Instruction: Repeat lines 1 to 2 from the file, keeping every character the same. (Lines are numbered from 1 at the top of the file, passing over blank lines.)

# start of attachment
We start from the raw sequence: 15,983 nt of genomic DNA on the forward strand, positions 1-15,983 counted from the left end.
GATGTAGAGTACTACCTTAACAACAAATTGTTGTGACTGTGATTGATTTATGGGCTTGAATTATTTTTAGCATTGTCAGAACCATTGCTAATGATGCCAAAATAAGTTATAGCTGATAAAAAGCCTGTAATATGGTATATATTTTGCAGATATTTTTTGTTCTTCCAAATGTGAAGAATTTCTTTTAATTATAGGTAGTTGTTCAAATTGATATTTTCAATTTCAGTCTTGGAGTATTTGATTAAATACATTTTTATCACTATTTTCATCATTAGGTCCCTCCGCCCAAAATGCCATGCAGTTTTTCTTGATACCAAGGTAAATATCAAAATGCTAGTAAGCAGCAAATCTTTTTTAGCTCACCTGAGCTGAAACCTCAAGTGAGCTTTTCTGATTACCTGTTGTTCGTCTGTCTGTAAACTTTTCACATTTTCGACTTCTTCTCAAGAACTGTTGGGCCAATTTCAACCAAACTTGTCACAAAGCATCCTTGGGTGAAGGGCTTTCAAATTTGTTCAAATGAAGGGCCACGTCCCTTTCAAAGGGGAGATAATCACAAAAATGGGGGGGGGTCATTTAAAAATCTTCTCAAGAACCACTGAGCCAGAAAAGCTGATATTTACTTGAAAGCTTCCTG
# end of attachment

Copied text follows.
We start from the raw sequence: 15,983 nt of genomic DNA on the forward strand, positions 1-15,983 counted from the left end.
GATGTAGAGTACTACCTTAACAACAAATTGTTGTGACTGTGATTGATTTATGGGCTTGAATTATTTTTAGCATTGTCAGAACCATTGCTAATGATGCCAAAATAAGTTATAGCTGATAAAAAGCCTGTAATATGGTATATATTTTGCAGATATTTTTTGTTCTTCCAAATGTGAAGAATTTCTTTTAATTATAGGTAGTTGTTCAAATTGATATTTTCAATTTCAGTCTTGGAGTATTTGATTAAATACATTTTTATCACTATTTTCATCATTAGGTCCCTCCGCCCAAAATGCCATGCAGTTTTTCTTGATACCAAGGTAAATATCAAAATGCTAGTAAGCAGCAAATCTTTTTTAGCTCACCTGAGCTGAAACCTCAAGTGAGCTTTTCTGATTACCTGTTGTTCGTCTGTCTGTAAACTTTTCACATTTTCGACTTCTTCTCAAGAACTGTTGGGCCAATTTCAACCAAACTTGTCACAAAGCATCCTTGGGTGAAGGGCTTTCAAATTTGTTCAAATGAAGGGCCACGTCCCTTTCAAAGGGGAGATAATCACAAAAATGGGGGGGGGTCATTTAAAAATCTTCTCAAGAACCACTGAGCCAGAAAAGCTGATATTTACTTGAAAGCTTCCTG